But last month that picture changed when three western mountaineers, Ueli Steck from Switzerland, the Italian Simone Moro, and Jon Griffith from the United Kingdom, abandoned their expedition to Everest, returning home with a bizarre story of mob violence at 6400m in the Western Cwm. They were ambushed at Camp 2 by a group of 100 masked Sherpas armed with stones and knives, who threatened to kill them. Simone Moro was dragged from his tent on his knees and made to beg forgiveness, and would have been summarily executed with a rock had another western climber not intervened and saved him. They fled back to Base Camp in terror, and were so scared they had to find an alternative route through the Khumbu Icefall, away from the fixed ropes and ladders put in place for other climbers. For days on end their story was reported in the western media, and journalists and their readers speculated on its cause. How could a people known for their cheerfulness, hard-work and humility have become so violent? The dispute had nothing to do with their own actions, the climbers were reported as saying, but were a result of tensions between westerners and Sherpas that had been building up over twenty years. Everest has become too overcrowded, the media reported, and is now a powder keg. An incident like this was inevitable; the Sherpas are fed up of being mistreated by westerners and were due to rebel. They have a tribal streak, others claimed, and club together in stressful situations.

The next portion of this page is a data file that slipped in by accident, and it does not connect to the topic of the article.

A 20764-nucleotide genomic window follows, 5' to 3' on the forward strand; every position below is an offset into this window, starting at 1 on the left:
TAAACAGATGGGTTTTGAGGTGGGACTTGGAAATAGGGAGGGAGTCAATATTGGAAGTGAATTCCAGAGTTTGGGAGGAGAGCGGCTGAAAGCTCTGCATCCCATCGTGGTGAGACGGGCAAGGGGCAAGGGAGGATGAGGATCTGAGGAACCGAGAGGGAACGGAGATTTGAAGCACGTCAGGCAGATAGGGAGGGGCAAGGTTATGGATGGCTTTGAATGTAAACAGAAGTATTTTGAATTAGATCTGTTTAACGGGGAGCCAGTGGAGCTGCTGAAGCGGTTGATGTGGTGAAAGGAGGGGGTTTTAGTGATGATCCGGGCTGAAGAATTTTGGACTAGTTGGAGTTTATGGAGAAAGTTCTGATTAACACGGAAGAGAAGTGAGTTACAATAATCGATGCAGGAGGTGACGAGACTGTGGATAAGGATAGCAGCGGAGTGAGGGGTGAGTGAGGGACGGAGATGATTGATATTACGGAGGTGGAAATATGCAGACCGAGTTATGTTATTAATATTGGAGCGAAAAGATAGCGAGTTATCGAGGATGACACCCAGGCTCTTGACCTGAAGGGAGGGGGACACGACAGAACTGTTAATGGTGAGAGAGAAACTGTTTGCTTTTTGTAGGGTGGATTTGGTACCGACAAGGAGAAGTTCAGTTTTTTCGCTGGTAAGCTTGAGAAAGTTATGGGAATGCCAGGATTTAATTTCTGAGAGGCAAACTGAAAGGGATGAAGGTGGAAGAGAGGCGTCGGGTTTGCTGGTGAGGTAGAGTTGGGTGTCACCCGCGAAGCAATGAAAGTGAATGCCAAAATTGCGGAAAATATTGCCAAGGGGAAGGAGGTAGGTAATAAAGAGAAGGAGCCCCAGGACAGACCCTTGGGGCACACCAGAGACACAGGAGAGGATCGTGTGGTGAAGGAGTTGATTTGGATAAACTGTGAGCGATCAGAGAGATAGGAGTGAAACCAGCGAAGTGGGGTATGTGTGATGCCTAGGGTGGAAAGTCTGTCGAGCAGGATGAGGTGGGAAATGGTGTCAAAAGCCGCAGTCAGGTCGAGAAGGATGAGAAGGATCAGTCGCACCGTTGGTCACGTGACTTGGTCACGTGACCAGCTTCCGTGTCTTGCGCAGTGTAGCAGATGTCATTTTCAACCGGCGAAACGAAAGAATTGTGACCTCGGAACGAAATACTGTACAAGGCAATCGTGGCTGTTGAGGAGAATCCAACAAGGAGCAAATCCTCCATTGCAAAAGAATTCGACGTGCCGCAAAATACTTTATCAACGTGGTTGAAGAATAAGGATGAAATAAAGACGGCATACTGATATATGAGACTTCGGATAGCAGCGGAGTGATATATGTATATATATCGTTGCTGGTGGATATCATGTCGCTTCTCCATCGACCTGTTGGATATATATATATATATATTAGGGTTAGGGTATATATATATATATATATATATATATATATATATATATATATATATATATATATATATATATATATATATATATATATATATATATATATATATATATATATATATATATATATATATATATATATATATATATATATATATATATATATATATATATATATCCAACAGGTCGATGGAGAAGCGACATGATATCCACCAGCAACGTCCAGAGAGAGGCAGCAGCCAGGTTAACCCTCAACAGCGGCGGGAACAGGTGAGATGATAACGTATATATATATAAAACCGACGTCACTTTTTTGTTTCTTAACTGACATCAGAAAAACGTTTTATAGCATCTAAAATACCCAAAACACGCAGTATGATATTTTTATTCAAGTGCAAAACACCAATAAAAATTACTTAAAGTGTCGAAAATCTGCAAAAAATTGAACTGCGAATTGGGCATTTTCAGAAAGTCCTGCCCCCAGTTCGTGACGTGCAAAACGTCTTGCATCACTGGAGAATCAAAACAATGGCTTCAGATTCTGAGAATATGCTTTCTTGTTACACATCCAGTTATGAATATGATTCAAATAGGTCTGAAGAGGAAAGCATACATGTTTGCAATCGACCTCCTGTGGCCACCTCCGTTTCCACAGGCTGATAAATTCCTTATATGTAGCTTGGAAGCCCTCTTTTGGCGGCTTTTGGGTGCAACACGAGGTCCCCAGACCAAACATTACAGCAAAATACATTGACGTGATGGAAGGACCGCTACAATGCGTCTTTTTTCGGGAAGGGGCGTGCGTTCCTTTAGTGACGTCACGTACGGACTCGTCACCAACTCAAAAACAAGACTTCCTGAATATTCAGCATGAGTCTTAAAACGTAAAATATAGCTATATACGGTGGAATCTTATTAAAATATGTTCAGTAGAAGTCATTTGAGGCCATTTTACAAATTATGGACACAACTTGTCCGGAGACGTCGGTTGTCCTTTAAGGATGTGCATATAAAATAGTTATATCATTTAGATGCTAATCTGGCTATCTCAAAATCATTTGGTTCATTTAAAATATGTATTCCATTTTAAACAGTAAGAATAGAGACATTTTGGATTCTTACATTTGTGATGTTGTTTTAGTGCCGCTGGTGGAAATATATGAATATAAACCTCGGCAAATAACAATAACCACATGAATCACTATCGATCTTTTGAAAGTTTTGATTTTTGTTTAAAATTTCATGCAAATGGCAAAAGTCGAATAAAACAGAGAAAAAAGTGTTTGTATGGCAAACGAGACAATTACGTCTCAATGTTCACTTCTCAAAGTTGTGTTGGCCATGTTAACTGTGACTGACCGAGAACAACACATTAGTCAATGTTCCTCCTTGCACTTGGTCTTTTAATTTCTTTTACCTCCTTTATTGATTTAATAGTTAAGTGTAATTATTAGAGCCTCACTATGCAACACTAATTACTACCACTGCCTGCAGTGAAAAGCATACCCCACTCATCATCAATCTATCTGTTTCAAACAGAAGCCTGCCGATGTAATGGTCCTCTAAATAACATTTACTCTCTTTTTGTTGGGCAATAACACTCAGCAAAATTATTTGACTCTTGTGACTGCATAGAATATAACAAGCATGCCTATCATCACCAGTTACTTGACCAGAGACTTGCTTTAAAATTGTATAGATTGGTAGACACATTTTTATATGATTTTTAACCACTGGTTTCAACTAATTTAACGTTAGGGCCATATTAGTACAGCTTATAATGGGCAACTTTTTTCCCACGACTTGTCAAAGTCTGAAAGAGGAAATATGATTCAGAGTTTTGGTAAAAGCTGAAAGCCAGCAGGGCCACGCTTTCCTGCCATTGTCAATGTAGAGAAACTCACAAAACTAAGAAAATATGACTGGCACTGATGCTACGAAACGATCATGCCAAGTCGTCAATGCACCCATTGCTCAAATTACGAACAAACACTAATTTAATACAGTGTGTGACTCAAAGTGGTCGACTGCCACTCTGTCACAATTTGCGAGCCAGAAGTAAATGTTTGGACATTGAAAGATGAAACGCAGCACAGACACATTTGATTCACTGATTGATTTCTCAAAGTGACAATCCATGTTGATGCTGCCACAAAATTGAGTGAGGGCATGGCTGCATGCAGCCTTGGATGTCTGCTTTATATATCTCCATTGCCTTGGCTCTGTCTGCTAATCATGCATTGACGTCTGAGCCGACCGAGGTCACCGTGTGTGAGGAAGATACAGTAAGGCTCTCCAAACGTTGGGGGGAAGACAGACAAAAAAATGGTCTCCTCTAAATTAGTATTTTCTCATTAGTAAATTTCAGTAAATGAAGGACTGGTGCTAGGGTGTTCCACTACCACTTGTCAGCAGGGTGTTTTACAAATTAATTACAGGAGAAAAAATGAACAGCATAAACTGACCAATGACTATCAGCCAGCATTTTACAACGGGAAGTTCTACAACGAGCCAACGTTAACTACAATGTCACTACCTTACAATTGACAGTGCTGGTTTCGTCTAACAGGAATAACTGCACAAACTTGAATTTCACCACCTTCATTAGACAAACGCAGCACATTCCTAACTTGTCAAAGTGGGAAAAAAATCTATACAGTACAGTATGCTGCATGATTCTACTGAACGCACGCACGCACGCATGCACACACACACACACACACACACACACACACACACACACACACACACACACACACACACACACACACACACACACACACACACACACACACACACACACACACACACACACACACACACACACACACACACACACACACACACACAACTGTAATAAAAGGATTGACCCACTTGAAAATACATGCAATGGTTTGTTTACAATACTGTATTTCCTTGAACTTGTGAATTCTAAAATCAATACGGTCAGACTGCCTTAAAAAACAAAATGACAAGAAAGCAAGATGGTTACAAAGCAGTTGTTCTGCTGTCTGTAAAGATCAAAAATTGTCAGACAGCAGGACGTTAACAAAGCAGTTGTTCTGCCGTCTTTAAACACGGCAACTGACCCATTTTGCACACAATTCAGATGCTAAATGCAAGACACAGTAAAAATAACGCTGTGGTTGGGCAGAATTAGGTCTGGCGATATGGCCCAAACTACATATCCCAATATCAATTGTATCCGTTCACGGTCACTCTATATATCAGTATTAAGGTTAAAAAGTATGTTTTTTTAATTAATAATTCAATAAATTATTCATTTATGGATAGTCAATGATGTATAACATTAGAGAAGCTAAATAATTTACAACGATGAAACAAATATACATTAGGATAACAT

But hidden behind the sensationalism were alternative versions of the story which went largely unreported. One of the few Sherpas who spoke out was Lakpa, owner of the Nepali mountaineering operator Himalayan Ascent. He said there were many Sherpas and westerners in the Western Cwm that day and not all of them were part of the conflict. Most tried to intervene and calm the situation, but tensions were running high, and when a westerner tussled with a Sherpa violence broke out. According to his account the incident had more in common with a pub brawl than a lynch mob.
With such wildly conflicting stories it’s hard for an objective observer to guess what actually happened. What most people seem to be agreed on was the incident was ignited when the three westerners at the centre of it climbed up the Lhotse Face alongside the Sherpa rope-fixing team, responsible for preparing the route for commercial teams. Because the job of rope-fixing is tough and dangerous, there is an unwritten rule that westerners should not climb the face until it is complete, but because they were climbing unsupported and did not need to use the fixed ropes the three westerners considered themselves to be exempt from the rule. When they crossed the place where the Sherpas were fixing the route in order to reach their camp, the Sherpas objected and angry words were exchanged between their leader and Simone Moro. Later evidence suggests (bizarrely) that Moro may have used the word motherfucker in Nepali while one of the Sherpas was broadcasting to Camp 2 on his radio, and this caused unrest among some of the younger Sherpas listening in.